Nón lá (Chữ Nôm: 𥶄蘿; lit.'Leaf hat') or nón tơi (𥶄𥵖) is a type of Vietnamese headwear used to shield the face from sun and rain.[1] Nón lá is a typical symbol of the Vietnamese people. Nón lá is a common name for many types of hats in Vietnam, but now it is mainly used to refer to cones with pointed tips.

Nón lá
Popular headgear of Vietnamese people
Conical hat.jpg
The two most popular nón lá designs today
Vietnamese name
Vietnamese alphabetNón lá
Chữ Nôm𥶄蘿

Nón lá appeared in the 13th century, during the Trần Dynasty.

The hats have been worn since ancient times to protect the wearer from the sunshine and rain of Vietnam's tropical monsoon climate. An image of the nón lá was carved on the Ngọc Lũ bronze drum and the Đào Thịnh bronze jar around 2500–3000 BC.

In Vietnam today, there are a number of traditional hat-making villages such as Đồng Di village (Phú Vang), Dạ Lê (Hương Thủy), Trường Giang (Nông Cống), especially Phủ Cam hat village (Huế), Chuông village (Thanh Oai - Hanoi).


Nón lá are often woven with different types of leaves such as palm leaves, let leaves, straw, bamboo, mortar leaves, hồ leaves, pandan leaves, du quy diệp leaves used to make hats, etc... but mainly made of conical leaves. Hats often have a strap made of soft fabric or velvet, silk to keep on the neck.

Cones are usually conical in shape, but there are also some types of cones that are wide and flattened. The conical leaves are arranged on a frame consisting of small bamboo slats bent into an arc, pinned with thread, or silk or monofilament. The spokes are made into thin, small and supple bamboo sticks and then bent into circles of different diameters to form cones. All are arranged next to each other on a pyramidal mold.

To make a nón lá, the craftsman takes each leaf, flattens it, then cuts the top diagonally with scissors, then uses a needle to thread about 24–35 leaves together for one turn, then arrange them evenly on the hat mold. The conical leaves are thin and also easily damaged when it rains a lot, so the craftsmen took advantage of the dry bamboo sheath to make the layer between the two layers of conical leaves, making the hat both hard and durable.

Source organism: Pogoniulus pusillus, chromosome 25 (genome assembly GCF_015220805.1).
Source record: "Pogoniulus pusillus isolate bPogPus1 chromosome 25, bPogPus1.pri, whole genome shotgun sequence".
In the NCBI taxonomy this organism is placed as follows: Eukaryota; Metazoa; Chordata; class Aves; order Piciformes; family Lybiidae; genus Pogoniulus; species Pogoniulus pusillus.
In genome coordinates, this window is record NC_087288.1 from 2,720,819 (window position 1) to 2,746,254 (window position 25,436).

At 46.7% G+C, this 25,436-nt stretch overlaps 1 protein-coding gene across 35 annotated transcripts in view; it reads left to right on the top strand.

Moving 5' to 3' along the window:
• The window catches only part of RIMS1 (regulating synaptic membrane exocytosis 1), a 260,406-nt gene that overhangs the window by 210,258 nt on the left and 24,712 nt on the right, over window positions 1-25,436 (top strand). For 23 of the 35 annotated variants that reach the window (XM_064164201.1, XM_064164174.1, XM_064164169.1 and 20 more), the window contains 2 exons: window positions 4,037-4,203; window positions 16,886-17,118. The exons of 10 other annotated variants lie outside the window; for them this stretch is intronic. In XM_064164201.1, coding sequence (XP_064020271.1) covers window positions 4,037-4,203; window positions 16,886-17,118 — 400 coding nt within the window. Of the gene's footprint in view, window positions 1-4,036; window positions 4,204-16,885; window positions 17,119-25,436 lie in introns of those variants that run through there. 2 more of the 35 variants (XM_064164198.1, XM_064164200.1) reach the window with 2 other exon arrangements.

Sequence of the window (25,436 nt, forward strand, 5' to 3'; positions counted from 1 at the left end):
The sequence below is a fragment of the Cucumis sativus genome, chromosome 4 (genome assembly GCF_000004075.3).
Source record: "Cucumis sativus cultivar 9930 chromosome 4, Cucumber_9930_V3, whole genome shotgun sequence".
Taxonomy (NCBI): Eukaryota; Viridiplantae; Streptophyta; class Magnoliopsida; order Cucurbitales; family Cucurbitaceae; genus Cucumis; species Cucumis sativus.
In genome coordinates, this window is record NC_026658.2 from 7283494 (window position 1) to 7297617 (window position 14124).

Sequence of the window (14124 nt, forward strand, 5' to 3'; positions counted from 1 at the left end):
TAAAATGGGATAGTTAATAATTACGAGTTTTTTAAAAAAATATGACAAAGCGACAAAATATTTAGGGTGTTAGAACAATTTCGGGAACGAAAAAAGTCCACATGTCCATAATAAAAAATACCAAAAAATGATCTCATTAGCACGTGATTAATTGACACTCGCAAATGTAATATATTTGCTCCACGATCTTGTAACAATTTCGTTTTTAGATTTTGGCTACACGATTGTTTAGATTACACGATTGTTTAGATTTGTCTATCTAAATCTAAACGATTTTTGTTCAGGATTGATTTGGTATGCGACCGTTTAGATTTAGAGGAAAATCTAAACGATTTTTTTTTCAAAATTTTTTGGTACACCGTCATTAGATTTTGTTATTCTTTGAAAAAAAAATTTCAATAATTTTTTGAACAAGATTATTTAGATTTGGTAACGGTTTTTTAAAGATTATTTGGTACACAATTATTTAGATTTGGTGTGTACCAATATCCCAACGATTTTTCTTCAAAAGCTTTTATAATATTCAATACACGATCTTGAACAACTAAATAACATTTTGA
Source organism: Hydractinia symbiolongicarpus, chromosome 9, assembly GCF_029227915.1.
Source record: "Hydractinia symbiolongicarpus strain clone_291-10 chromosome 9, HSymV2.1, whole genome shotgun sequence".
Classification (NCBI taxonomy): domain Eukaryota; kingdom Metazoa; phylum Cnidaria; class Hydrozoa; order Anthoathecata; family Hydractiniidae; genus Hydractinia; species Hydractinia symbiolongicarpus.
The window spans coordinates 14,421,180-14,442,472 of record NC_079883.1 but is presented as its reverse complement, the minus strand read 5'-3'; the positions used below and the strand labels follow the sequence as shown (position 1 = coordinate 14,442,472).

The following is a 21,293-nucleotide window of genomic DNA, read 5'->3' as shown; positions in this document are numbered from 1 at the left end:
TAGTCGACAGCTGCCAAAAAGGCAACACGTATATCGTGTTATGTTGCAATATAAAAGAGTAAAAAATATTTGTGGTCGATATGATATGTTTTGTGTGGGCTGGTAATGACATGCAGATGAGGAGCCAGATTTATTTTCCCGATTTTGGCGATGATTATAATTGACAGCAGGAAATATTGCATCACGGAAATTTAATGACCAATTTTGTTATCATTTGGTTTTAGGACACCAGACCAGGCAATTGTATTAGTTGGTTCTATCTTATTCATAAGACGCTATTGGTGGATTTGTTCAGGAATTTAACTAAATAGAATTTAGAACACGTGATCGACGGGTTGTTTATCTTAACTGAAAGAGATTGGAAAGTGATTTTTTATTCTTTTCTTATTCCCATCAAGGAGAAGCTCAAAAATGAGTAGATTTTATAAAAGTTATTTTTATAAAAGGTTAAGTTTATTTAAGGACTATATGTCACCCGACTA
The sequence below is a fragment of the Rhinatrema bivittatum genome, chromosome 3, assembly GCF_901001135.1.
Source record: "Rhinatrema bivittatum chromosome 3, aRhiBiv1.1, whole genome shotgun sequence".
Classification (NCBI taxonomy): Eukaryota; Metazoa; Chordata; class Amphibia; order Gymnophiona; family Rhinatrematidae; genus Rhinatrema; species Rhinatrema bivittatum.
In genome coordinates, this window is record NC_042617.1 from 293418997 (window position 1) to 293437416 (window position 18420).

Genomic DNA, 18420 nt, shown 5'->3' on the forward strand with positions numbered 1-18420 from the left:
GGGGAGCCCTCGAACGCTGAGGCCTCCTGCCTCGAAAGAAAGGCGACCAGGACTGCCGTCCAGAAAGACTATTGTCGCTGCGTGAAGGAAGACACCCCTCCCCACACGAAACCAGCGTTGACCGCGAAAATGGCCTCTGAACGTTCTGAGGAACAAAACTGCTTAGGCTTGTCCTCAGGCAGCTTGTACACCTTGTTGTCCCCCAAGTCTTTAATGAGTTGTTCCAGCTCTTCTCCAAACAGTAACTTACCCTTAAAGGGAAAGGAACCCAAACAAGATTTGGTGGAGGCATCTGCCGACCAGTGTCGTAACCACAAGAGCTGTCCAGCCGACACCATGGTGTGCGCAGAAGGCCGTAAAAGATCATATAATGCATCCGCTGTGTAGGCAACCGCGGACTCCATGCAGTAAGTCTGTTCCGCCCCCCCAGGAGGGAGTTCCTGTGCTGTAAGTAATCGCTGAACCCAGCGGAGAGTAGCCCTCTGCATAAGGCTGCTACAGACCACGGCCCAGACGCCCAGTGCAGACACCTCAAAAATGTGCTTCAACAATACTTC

In the next stage, the craftsman takes the rope to tie the conical leaves that have been spread evenly on the mold with the hat frame and then they begin to sew. The worker puts the leaves on the side of the cone and then uses a wire and a sewing needle to make the hat into a pyramid. After forming, the hat is coated with a layer of varnish to increase durability and aesthetics (can add art decoration for hats used in art). In the middle of the 3rd and 4th spokes, the worker uses only two symmetrical pairs to tie the straps. Straps are usually made from velvet, soft silk, with many colors.


Female student with áo dài and nón lá.

Nón lá is a common name for many other types of hats such as nón ngựa or nón Gò Găng (made in Bình Định, made of lụi leaves, often used when riding a horse); nón cụ (the type of hat that often appears in weddings in South Vietnam); nón Ba tầm (the type of hat popular in the North of Vietnam); nón bài thơ (in Huế,is a thin white conical hat with pictures or a few verses); nón dấu (caps with pointed tips of beast soldiers in the feudal period); nón rơm (hat made of hard pressed straw); nón cời (type of hat with tassels at the edge of the hat); nón gõ (hat made of straw, grafted for soldiers in the feudal period); nón lá sen (also known as nón liên diệp); nón thúng (the round conical hat is similar to the basket's basket, the idiom "nón thúng quai thao"); nón khua (caps of servants of feudal mandarins); nón chảo (the cone is round on the top like a pan upside down), ... but the most common today is used to refer to the type of cone with a pointed tip.


Handmade nón lá knitting in Huế.

Nón lá are often used to cover the sun, cover the rain, make a fan when hot. Sometimes it can be used to draw water or to store it. Today, nón lá are also considered a special gift for tourists when visiting Vietnam.

In art - culturalEdit

In theatrical art, nón lá appear in the girls' dance performances.[2]

See alsoEdit


  1. ^ The World Book encyclopedia. Vol. 20. Inc World Book. Chicago, IL. 2022. p. 366. ISBN 978-0-7166-0122-7. OCLC 1264736023.{{cite book}}: CS1 maint: others (link)
  2. ^ "Nón lá in cultural art".